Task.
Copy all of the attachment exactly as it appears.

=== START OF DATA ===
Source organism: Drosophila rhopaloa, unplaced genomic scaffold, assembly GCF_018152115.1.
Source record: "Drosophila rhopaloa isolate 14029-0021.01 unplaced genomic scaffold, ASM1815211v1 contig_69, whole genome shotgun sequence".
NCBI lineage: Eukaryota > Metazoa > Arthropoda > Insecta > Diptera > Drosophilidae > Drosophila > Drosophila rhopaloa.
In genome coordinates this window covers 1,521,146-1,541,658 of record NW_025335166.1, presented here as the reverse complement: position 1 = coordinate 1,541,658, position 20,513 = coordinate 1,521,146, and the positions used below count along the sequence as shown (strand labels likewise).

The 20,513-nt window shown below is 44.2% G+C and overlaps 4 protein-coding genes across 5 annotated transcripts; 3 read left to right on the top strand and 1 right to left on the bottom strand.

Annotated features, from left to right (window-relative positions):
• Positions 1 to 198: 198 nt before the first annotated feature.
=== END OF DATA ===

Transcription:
Source organism: Drosophila rhopaloa, unplaced genomic scaffold, assembly GCF_018152115.1.
Source record: "Drosophila rhopaloa isolate 14029-0021.01 unplaced genomic scaffold, ASM1815211v1 contig_69, whole genome shotgun sequence".
NCBI lineage: Eukaryota > Metazoa > Arthropoda > Insecta > Diptera > Drosophilidae > Drosophila > Drosophila rhopaloa.
In genome coordinates this window covers 1,521,146-1,541,658 of record NW_025335166.1, presented here as the reverse complement: position 1 = coordinate 1,541,658, position 20,513 = coordinate 1,521,146, and the positions used below count along the sequence as shown (strand labels likewise).

The 20,513-nt window shown below is 44.2% G+C and overlaps 4 protein-coding genes across 5 annotated transcripts; 3 read left to right on the top strand and 1 right to left on the bottom strand.

Annotated features, from left to right (window-relative positions):
• Positions 1 to 198: 198 nt before the first annotated feature.